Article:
Other causes include high housing costs, family breakdown, disability, and being a carer.

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Some of the key causes include:

Low incomes

A lack of decently paid work is one of the main drivers of child poverty.

In-work poverty has been rising in recent years, with many low-income families struggling to make ends meet on low wages. Children living in low-income families experience food insecurity with almost 1 in 5 parents reporting that they can’t afford balanced meals.

High housing costs

The high cost of housing is a major contributor to child poverty, particularly in London and the South East of England. Families on low incomes are often forced to live in poor-quality housing, which can have a negative impact on health and wellbeing.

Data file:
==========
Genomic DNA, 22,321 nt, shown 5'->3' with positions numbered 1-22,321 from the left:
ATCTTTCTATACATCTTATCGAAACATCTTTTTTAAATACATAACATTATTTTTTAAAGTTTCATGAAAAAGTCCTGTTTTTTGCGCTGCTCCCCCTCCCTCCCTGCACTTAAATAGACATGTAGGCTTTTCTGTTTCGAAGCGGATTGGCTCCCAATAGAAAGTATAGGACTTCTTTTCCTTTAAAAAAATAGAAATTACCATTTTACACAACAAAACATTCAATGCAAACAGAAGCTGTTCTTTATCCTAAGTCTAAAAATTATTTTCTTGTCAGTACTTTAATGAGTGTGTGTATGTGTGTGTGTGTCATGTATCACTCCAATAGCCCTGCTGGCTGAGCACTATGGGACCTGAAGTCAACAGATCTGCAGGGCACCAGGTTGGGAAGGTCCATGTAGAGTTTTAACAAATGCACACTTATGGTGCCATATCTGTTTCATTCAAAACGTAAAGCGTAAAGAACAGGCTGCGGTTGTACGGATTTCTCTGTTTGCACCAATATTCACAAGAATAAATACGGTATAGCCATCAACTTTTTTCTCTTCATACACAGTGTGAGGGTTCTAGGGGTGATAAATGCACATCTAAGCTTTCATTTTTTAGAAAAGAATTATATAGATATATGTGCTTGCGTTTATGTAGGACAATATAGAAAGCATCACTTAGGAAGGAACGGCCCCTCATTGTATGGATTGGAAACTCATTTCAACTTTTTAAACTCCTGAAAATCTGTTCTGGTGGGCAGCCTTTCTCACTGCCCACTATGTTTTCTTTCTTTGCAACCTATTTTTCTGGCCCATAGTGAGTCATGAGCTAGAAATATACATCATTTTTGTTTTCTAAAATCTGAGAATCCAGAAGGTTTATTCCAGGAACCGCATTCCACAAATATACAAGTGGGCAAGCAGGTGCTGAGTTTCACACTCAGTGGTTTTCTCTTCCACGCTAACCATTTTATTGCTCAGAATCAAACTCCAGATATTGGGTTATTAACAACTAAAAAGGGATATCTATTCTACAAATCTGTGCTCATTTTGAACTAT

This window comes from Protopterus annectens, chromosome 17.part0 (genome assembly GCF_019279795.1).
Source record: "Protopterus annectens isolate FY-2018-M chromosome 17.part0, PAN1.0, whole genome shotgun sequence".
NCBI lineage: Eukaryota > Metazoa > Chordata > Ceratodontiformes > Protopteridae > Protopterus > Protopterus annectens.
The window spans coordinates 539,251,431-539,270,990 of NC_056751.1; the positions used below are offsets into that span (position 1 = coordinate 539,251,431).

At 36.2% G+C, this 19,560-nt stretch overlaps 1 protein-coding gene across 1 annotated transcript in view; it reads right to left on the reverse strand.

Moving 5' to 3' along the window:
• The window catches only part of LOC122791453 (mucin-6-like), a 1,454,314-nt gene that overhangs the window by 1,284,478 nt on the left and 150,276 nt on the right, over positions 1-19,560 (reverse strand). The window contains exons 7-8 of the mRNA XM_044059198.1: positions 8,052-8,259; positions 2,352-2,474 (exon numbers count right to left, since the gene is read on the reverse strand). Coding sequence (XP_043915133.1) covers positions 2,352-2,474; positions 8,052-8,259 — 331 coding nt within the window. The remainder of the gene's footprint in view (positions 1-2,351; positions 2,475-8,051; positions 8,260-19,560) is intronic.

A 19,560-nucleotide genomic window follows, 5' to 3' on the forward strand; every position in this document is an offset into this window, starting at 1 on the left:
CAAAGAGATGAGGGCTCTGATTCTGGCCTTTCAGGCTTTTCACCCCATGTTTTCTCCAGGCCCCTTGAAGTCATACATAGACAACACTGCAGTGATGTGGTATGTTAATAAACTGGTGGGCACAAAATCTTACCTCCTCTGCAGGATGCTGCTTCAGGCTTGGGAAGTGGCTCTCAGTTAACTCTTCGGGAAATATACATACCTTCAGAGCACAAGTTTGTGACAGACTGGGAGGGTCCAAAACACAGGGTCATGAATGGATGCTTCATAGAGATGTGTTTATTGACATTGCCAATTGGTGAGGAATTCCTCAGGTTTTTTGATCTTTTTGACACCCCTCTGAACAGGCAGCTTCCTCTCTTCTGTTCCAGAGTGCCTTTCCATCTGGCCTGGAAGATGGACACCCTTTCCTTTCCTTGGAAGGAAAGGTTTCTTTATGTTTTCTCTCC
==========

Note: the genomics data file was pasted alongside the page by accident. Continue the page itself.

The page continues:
Fuel poverty

Fuel poverty is defined as households that spend more than 10% of their income on fuel costs. This means that they are unable to heat their homes to a reasonable standard, which can lead to health problems such as respiratory illnesses.

Welfare reforms

Changes to the welfare system, such as the introduction of Universal Credit, have had a significant impact on families with low incomes. These changes have left many families struggling to make ends meet.

Low educational attainment

Vulnerable children from disadvantaged backgrounds are more likely to underachieve at school and be held back by their socio-economic status. This can lead to a cycle of poverty, as these children are less likely to get good jobs and earn high incomes as adults.

What are the consequences of child poverty?

Child poverty has a range of negative consequences, both in the short and long term.

In the short term, children who live in poverty are more likely to experience poor health, developmental delays, and increased anxiety and stress. They are also more likely to do worse at school and are more likely to be involved in crime.